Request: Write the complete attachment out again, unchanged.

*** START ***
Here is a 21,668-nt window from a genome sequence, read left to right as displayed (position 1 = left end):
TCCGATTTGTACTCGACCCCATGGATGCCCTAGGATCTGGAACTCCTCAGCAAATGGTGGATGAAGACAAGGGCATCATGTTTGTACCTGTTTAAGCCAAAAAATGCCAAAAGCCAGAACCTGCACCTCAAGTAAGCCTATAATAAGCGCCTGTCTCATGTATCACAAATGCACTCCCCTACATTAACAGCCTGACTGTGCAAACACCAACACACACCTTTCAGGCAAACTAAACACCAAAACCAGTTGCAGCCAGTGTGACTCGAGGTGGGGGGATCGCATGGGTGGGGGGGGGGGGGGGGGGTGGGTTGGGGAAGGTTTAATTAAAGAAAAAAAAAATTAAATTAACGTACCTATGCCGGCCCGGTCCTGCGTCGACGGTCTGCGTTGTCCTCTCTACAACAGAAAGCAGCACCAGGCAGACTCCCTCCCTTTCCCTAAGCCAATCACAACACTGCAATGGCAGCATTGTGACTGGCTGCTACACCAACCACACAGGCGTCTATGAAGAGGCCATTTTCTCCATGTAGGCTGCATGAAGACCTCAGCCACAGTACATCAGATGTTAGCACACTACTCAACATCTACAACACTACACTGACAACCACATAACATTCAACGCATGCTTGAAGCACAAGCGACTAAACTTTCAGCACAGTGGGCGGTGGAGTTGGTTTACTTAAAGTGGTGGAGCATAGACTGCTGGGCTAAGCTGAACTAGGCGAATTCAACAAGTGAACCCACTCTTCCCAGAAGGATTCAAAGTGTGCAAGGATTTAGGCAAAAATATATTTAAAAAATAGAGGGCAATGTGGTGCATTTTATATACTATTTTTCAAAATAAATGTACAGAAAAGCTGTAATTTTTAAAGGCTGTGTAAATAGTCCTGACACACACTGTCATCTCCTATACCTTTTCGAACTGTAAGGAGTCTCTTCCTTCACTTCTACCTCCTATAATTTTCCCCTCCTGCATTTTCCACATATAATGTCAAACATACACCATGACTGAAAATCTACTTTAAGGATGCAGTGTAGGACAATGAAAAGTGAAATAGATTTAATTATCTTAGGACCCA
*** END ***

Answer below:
Here is a 21,668-nt window from a genome sequence, read left to right as displayed (position 1 = left end):
TCCGATTTGTACTCGACCCCATGGATGCCCTAGGATCTGGAACTCCTCAGCAAATGGTGGATGAAGACAAGGGCATCATGTTTGTACCTGTTTAAGCCAAAAAATGCCAAAAGCCAGAACCTGCACCTCAAGTAAGCCTATAATAAGCGCCTGTCTCATGTATCACAAATGCACTCCCCTACATTAACAGCCTGACTGTGCAAACACCAACACACACCTTTCAGGCAAACTAAACACCAAAACCAGTTGCAGCCAGTGTGACTCGAGGTGGGGGGATCGCATGGGTGGGGGGGGGGGGGGGGGGTGGGTTGGGGAAGGTTTAATTAAAGAAAAAAAAAATTAAATTAACGTACCTATGCCGGCCCGGTCCTGCGTCGACGGTCTGCGTTGTCCTCTCTACAACAGAAAGCAGCACCAGGCAGACTCCCTCCCTTTCCCTAAGCCAATCACAACACTGCAATGGCAGCATTGTGACTGGCTGCTACACCAACCACACAGGCGTCTATGAAGAGGCCATTTTCTCCATGTAGGCTGCATGAAGACCTCAGCCACAGTACATCAGATGTTAGCACACTACTCAACATCTACAACACTACACTGACAACCACATAACATTCAACGCATGCTTGAAGCACAAGCGACTAAACTTTCAGCACAGTGGGCGGTGGAGTTGGTTTACTTAAAGTGGTGGAGCATAGACTGCTGGGCTAAGCTGAACTAGGCGAATTCAACAAGTGAACCCACTCTTCCCAGAAGGATTCAAAGTGTGCAAGGATTTAGGCAAAAATATATTTAAAAAATAGAGGGCAATGTGGTGCATTTTATATACTATTTTTCAAAATAAATGTACAGAAAAGCTGTAATTTTTAAAGGCTGTGTAAATAGTCCTGACACACACTGTCATCTCCTATACCTTTTCGAACTGTAAGGAGTCTCTTCCTTCACTTCTACCTCCTATAATTTTCCCCTCCTGCATTTTCCACATATAATGTCAAACATACACCATGACTGAAAATCTACTTTAAGGATGCAGTGTAGGACAATGAAAAGTGAAATAGATTTAATTATCTTAGGACCCA